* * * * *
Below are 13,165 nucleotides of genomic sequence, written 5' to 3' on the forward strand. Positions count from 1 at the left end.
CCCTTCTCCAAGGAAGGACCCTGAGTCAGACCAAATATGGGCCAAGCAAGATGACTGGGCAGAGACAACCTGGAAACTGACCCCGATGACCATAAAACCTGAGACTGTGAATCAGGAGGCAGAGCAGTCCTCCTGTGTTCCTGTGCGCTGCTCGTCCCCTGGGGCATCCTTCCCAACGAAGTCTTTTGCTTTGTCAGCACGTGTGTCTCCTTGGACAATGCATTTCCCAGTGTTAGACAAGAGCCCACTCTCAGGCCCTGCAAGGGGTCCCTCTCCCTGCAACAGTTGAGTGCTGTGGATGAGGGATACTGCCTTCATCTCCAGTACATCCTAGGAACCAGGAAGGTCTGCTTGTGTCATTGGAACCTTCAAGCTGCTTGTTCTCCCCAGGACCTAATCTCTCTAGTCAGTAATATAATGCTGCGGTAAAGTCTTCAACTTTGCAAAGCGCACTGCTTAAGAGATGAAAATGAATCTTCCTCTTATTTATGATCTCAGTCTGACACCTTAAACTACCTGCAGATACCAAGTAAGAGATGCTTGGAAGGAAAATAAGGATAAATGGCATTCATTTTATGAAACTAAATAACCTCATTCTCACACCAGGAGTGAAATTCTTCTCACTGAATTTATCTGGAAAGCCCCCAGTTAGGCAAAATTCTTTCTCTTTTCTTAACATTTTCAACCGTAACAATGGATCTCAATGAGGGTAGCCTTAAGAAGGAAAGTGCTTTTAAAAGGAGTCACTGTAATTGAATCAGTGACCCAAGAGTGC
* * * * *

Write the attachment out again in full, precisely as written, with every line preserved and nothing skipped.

Below are 13,165 nucleotides of genomic sequence, written 5' to 3' on the forward strand. Positions count from 1 at the left end.
CCCTTCTCCAAGGAAGGACCCTGAGTCAGACCAAATATGGGCCAAGCAAGATGACTGGGCAGAGACAACCTGGAAACTGACCCCGATGACCATAAAACCTGAGACTGTGAATCAGGAGGCAGAGCAGTCCTCCTGTGTTCCTGTGCGCTGCTCGTCCCCTGGGGCATCCTTCCCAACGAAGTCTTTTGCTTTGTCAGCACGTGTGTCTCCTTGGACAATGCATTTCCCAGTGTTAGACAAGAGCCCACTCTCAGGCCCTGCAAGGGGTCCCTCTCCCTGCAACAGTTGAGTGCTGTGGATGAGGGATACTGCCTTCATCTCCAGTACATCCTAGGAACCAGGAAGGTCTGCTTGTGTCATTGGAACCTTCAAGCTGCTTGTTCTCCCCAGGACCTAATCTCTCTAGTCAGTAATATAATGCTGCGGTAAAGTCTTCAACTTTGCAAAGCGCACTGCTTAAGAGATGAAAATGAATCTTCCTCTTATTTATGATCTCAGTCTGACACCTTAAACTACCTGCAGATACCAAGTAAGAGATGCTTGGAAGGAAAATAAGGATAAATGGCATTCATTTTATGAAACTAAATAACCTCATTCTCACACCAGGAGTGAAATTCTTCTCACTGAATTTATCTGGAAAGCCCCCAGTTAGGCAAAATTCTTTCTCTTTTCTTAACATTTTCAACCGTAACAATGGATCTCAATGAGGGTAGCCTTAAGAAGGAAAGTGCTTTTAAAAGGAGTCACTGTAATTGAATCAGTGACCCAAGAGTGC